EHV-1 Confirmed

Case of Neurologic EHV-1 in Euthanized Virginia Horse

Prince William County

A Virginia horse has been euthanized due to neurologic disease, according to the state’s agriculture department. A post-mortem test on the horse showed the horse as suspect-positive for the neurologic strain of the equine herpes virus (EHV-1).
The index horse had not left its Prince William County farm recently, according to the Virginia Department of Agriculture and Consumer Services. None of the other equines at the stable have shown any signs of the disease to date. The property is under quarantine and all horses are being monitored for symptoms.
EHV-1 may lie dormant for long periods of time and then re-activate during a period of stress, which can result in clinical disease.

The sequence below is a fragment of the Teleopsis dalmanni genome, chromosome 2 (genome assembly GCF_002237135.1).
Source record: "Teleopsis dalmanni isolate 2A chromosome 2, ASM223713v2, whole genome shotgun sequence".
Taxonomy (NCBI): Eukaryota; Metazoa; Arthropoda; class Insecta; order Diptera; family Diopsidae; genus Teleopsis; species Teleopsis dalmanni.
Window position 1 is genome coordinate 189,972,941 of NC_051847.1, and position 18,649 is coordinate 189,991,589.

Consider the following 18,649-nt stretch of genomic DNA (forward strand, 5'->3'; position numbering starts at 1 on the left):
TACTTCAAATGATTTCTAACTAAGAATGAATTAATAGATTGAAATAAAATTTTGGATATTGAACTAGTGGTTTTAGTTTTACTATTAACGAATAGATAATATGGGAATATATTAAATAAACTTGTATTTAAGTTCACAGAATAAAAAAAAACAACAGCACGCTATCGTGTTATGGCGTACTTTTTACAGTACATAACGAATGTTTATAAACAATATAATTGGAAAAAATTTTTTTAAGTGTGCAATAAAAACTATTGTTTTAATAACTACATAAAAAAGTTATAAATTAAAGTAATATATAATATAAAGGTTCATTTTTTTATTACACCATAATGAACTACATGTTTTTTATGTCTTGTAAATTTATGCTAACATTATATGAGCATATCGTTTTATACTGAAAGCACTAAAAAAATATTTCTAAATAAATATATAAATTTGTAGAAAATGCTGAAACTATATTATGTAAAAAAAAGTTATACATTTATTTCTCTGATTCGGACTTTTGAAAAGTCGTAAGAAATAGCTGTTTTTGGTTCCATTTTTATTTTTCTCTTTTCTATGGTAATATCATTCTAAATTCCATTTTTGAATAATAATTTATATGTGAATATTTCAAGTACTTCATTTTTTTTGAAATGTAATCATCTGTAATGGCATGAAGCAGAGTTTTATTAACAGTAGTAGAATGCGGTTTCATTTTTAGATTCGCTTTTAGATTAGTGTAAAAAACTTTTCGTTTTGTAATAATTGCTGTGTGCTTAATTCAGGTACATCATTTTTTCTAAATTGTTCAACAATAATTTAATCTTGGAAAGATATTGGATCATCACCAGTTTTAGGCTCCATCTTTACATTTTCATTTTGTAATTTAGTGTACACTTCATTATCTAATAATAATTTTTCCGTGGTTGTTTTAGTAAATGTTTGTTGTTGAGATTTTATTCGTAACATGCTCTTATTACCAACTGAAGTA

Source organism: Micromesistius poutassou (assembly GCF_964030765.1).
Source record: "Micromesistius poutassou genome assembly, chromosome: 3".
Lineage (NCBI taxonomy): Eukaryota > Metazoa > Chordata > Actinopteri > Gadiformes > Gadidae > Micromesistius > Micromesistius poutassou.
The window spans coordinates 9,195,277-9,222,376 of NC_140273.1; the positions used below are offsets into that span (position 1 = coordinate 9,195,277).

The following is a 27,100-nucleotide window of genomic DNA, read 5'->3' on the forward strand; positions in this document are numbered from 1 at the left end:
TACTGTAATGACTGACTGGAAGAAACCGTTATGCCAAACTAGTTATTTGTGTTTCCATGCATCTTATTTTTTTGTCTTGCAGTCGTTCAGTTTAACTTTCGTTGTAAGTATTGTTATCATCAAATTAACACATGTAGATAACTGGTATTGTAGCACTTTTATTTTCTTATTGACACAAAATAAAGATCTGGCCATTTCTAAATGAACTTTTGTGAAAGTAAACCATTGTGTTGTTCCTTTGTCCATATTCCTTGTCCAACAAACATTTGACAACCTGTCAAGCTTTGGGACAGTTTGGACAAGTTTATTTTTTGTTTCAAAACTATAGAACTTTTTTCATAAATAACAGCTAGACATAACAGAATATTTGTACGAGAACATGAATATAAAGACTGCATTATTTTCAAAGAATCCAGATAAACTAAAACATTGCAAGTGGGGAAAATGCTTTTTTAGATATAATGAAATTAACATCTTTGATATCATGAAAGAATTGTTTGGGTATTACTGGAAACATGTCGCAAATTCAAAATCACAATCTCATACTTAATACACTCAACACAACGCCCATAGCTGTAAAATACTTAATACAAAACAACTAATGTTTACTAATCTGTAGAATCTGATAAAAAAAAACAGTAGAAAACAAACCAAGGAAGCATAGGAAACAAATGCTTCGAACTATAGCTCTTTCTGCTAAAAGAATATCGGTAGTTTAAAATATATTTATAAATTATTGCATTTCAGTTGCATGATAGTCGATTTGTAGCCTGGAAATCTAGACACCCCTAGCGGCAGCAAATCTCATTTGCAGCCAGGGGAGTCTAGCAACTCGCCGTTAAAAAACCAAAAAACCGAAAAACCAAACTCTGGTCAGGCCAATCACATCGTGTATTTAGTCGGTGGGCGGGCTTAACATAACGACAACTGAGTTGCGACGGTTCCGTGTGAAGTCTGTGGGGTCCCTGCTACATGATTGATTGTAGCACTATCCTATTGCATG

Symptoms that should alert horse owners to the possibility of a neurologic EHV-1 infection include fever, weakness, incoordination, and urine dribbling or the inability to urinate. Horses with these symptoms should be examined immediately by a veterinarian.

The EHV-1 vaccine does not protect against the neurological infection.

EHV-1 is highly contagious and can be spread through various methods. Direct, horse-to-horse contact is a common route of transmission, but the indirect transmission is also possible. This occurs when infectious materials are carried between infected and non-infected horses by people or inanimate objects such as buckets, tack, or trailers.

Aerosol transmission can also occur when infectious droplets are inhaled, which are most often respiratory secretions.

The first cases of neurologic EHV-1 in Virginia were in February.